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Some gases are lighter than others and rise. Why don't they continue going up, leave the atmosphere, and then enter outer space?

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The atmosphere actually loses gases to outer space.

The average velocity $\bar v$ of gas molecules is determined by temperature $T$. However, not all the molecules travel with the same velocity. The probability of finding a molecule with a velocity near $v$ is described by the Maxwell distribution of speeds $$\begin{align} f{\left(v\right)}&=4\pi\sqrt{{\left(\frac m{2\pi kT}\right)}^3}v^2\exp\left(-\frac{m{v^2}}{2kT}\right)\\[6pt] &=4\pi\sqrt{{\left(\frac M{2\pi RT}\right)}^3}v^2\exp\left(-\frac{M{v^2}}{2RT}\right) \end{align}$$ where $m$ is the mass of the molecule, $k$ is the Boltzmann constant, $M$ is the molar mass of the gas, and $R$ is the molar gas constant.

Individual molecules may reach escape velocity $v_\mathrm e$ and thus be able to leave the atmosphere.

Escape velocity is the minimum velocity that is sufficient for an object to escape from the gravitational attraction of a massive body. For a planet, the escape velocity may be estimated by using the formula $${v_\mathrm e}=\sqrt{\frac{2Gm_\text{planet}}r}$$ where $G$ is the gravitational constant, $m_\text{planet}$ is the mass of the planet, and $r$ is the distance from the centre of mass of the planet.

Therefore, atmospheric escape depends on the mass of the planet, the temperature of the atmosphere, and the molar mass of the gas.

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  • $\begingroup$ There is also the strength of both the solar wind and the magnetic field to take into account $\endgroup$ – Robert Slaney Aug 24 '15 at 2:33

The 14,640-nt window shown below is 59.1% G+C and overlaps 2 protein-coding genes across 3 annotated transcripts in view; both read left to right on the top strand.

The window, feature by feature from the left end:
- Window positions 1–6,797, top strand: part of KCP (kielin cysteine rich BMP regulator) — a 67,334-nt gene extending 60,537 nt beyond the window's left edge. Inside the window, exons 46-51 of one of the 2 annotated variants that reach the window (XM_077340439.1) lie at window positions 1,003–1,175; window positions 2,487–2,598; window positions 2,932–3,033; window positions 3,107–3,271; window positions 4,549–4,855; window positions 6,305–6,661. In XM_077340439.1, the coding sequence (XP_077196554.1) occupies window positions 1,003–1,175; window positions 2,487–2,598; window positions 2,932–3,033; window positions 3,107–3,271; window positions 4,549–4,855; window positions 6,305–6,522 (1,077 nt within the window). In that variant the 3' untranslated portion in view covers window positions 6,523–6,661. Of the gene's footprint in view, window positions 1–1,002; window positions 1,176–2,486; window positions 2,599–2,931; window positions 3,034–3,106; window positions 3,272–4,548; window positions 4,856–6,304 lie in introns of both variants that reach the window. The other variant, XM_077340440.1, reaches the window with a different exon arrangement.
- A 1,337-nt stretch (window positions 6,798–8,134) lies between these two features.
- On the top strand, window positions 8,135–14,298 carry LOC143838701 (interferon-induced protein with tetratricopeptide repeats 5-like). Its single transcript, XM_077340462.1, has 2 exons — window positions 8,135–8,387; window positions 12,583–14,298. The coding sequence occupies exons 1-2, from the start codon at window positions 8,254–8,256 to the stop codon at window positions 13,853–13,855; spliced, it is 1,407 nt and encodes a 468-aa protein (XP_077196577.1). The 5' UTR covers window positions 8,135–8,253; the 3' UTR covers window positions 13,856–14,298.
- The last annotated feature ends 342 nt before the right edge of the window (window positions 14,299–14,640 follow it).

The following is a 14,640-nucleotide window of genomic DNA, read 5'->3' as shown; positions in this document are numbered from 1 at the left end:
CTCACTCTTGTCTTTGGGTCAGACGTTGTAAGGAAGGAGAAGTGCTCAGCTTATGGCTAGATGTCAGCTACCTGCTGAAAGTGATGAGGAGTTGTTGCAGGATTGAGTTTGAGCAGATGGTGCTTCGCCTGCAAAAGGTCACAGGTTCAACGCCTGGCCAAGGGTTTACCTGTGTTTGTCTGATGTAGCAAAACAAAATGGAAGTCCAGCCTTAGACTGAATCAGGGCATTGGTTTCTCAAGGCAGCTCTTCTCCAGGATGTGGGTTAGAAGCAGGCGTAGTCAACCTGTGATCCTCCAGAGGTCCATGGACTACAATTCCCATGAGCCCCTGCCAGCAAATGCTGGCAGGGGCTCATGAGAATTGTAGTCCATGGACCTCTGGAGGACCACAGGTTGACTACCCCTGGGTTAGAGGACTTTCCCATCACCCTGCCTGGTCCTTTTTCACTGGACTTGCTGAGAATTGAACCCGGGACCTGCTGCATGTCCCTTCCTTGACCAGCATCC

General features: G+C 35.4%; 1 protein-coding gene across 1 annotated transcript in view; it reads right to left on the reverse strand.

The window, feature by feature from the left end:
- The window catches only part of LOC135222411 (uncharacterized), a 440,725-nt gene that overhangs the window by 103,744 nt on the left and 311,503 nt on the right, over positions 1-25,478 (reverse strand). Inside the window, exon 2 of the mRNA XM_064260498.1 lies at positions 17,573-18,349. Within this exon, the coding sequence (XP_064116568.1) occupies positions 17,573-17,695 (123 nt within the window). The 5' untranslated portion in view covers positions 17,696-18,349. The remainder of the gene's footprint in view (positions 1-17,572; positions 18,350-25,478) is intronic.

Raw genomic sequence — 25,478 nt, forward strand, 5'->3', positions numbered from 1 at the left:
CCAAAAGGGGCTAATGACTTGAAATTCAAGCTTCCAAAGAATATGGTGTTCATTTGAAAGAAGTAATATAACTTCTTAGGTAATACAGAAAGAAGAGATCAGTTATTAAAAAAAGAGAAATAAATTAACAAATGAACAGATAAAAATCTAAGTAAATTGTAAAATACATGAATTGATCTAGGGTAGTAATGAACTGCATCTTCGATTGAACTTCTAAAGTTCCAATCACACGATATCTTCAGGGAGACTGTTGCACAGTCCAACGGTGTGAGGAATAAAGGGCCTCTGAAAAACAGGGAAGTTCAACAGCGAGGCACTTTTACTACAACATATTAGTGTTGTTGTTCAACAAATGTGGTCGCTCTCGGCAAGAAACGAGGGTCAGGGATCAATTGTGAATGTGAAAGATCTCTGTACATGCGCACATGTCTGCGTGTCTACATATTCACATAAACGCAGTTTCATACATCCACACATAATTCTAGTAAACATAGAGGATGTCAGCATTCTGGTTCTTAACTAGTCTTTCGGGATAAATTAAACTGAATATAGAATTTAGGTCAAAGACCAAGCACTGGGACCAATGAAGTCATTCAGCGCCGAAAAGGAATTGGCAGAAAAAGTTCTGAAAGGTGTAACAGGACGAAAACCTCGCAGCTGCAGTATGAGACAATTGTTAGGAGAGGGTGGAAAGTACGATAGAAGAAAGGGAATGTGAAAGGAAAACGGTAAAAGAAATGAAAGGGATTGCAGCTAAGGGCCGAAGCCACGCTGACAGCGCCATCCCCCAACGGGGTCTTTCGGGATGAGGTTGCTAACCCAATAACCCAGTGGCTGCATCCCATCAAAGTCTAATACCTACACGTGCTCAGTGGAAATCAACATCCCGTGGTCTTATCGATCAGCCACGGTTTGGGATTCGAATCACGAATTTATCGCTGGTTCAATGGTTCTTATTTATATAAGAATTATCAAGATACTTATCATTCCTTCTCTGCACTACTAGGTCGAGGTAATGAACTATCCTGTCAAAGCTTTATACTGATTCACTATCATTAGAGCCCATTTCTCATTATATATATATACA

• $\begingroup$ By my calculation, the escape velocity of a particle about 6400 km from the center of the earth is around 11,000 m/s. That seems unreasonably fast for any particle to ever escape which I suppose is good proof of your answer, but does a particle ever get moving that fast while in the atmosphere? $\endgroup$ – jheindel Aug 27 '15 at 18:44
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    $\begingroup$ @jheindel Yes, escape velocity on Earth is 11.2 km/s (Mars: 5.0 km/s; Moon: 2.4 km/s). The average speed of a hydrogen atom (M = 1 g/mol) at T = 1000 K is about 5 km/s. (Note that the temperature in Earth’s exosphere can be well above 1000 K.) Particles from the high-speed tail of the Maxwell distribution may actually reach escape velocity. Including other processes, Earth loses hydrogen at a rate of 3 kg/s (helium: 50 g/s). See also D. C. Catling, K. J. Zahnle: The Planetary Air Leak, Scientific American, May 2009, 26 $\endgroup$ – Loong Aug 28 '15 at 10:46
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Actually some do. There is a problem of helium escaping the earth's atmosphere.

https://en.wikipedia.org/wiki/Atmospheric_escape

There are many other sources about this very problematic occurrence.

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Lighter gases don't go up after they've mixed with the surrounding atmosphere. Buoyancy (like with a balloon filled with $\ce{He}$ rising or $\ce{CO_2}$ from a leak in a line dropping to the floor and filling the room) occurs only with bulk masses.

You need extreme g fields/gradients, like in a ultracentrifuge, to separate gases by weight.

There is a certain net flux of light compounds upwards, because e.g. $\ce{He}$ (from radioactive decay) comes into the atmosphere at the ground and escapes into space from the upper layers (see other answer).

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    $\begingroup$ Above the turbopause (about 100km) in the heterosphere atmospheric gasses stratify according to molecular weight. $\endgroup$ – casey Aug 23 '15 at 17:34
  • $\begingroup$ Argument taken, but 100 km is already "space" ;-), with mean free path lenghts in the range of centimetres. A good amount of the hydrogen up there comes from photolysis of water, i think. $\endgroup$ – Karl Aug 23 '15 at 18:54

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